Were You Inspired by a Dinosaur? | Science | Smithsonian

Were You Inspired by a Dinosaur?

About two weeks ago I visited the American Museum of Natural History for a preview of their upcoming dinosaur exhibit. The chance to visit the dinosaur halls—and the collections!—after dark was an opportunity I did not want to miss, especially since my first visit to the museum, in the late 1980s, ...

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About two weeks ago I visited the American Museum of Natural History for a preview of their upcoming dinosaur exhibit. The chance to visit the dinosaur halls—and the collections!—after dark was an opportunity I did not want to miss, especially since my first visit to the museum, in the late 1980s, gave me dinosaur dreams. I was already interested in the extinct monsters when I walked through those halls for the first time, but it is one thing to see an illustration in a book and quite another to visit the ancient bones of titans like Tyrannosaurus, " Brontosaurus" and Triceratops.

I was not the only one to be inspired by the massive bones on display at the AMNH. The late paleontologist and science writer Stephen Jay Gould often remarked that he decided to study ancient life after seeing the museum's Tyrannosaurus skeleton as a child. How many other paleontologists and dinosaur fanatics have been similarly inspired? Standing next to the museum's classic Allosaurus skeleton during the exhibit preview, I asked this question of a few people I had been chatting with. Some of them said that they, too, had been deeply impressed by the AMNH dinosaurs.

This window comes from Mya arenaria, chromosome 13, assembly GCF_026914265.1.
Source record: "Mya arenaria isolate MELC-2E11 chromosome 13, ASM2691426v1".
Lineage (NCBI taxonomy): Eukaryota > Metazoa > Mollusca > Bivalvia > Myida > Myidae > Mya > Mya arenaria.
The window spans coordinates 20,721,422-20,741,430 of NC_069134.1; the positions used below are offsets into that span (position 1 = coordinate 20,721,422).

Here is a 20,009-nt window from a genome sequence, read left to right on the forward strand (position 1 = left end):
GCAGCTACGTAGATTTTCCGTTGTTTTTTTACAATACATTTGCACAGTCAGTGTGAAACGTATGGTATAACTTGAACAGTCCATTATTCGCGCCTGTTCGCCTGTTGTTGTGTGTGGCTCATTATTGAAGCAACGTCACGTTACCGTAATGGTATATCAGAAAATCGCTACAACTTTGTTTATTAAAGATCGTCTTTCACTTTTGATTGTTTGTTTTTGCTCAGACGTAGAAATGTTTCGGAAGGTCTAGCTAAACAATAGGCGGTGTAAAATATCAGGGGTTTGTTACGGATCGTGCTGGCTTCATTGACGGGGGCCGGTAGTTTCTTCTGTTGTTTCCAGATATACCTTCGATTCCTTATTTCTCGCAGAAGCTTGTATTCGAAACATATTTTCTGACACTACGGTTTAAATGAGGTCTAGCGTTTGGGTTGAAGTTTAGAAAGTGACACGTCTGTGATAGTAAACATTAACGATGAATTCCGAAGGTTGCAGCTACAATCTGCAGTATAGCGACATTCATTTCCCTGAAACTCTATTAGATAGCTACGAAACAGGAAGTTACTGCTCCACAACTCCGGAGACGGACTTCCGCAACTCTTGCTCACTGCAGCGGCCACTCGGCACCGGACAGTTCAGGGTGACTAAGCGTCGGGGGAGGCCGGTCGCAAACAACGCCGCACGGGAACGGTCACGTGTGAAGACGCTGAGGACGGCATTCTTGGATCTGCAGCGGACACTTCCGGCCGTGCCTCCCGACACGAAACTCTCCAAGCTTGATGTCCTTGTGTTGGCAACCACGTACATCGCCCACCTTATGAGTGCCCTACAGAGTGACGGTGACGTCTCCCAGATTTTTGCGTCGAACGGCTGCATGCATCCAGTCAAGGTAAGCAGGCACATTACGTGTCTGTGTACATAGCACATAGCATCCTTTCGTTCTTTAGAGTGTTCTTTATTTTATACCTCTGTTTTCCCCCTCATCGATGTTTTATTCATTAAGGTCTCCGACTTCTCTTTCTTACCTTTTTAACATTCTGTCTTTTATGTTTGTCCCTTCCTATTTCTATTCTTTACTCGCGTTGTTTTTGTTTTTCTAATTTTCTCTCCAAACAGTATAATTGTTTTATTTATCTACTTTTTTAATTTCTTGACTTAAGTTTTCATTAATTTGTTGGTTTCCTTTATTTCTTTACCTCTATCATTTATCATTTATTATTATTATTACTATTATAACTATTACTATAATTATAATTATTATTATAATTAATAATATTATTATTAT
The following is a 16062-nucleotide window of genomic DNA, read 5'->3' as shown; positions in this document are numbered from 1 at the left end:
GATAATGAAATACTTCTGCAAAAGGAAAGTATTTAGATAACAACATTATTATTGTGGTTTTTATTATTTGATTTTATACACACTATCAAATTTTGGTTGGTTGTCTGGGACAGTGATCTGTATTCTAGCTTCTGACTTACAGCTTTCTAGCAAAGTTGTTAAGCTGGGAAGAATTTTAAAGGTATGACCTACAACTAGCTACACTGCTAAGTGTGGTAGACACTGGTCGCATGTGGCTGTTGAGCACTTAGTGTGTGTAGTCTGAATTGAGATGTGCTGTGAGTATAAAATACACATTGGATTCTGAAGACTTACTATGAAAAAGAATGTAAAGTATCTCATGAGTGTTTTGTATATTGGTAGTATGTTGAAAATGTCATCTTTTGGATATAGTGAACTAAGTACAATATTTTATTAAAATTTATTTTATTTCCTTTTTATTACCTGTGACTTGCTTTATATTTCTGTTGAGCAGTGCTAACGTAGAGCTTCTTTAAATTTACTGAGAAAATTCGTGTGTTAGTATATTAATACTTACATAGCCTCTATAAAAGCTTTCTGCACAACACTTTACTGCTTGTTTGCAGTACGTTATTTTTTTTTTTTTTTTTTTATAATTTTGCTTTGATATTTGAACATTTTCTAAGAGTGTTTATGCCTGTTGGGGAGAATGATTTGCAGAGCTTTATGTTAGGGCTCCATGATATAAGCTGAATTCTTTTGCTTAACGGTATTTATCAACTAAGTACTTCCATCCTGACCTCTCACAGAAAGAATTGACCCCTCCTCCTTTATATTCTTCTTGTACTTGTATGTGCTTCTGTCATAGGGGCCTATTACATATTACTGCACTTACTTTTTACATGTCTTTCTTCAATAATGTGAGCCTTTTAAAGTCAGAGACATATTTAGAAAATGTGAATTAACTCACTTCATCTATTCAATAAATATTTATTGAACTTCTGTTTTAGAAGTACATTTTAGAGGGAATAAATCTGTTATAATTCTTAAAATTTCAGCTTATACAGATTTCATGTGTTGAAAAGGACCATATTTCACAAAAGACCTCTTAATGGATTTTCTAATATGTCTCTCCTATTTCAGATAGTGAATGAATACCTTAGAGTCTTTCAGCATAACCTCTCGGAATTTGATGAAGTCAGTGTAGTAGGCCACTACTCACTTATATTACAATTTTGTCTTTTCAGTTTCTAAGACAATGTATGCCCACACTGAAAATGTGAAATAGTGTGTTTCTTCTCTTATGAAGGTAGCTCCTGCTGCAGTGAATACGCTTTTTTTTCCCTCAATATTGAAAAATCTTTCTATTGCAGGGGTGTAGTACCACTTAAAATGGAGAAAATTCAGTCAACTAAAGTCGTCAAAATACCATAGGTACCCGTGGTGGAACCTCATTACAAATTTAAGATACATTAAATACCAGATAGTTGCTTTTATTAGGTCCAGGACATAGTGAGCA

So I am opening the question up here, and I would especially love to hear from paleontologists. Was there a special museum visit or especially impressive skeleton that stimulated your interest in dinosaurs? I imagine that many professionals and dinosaur fans can credit the AMNH Tyrannosaurus for enlivening their interest in the field, but I would love to hear from people who had different experiences. What's your story?
About Brian Switek
Brian Switek

Brian Switek is a freelance science writer specializing in evolution, paleontology, and natural history. He writes regularly for National Geographic's Phenomena blog as Laelaps.

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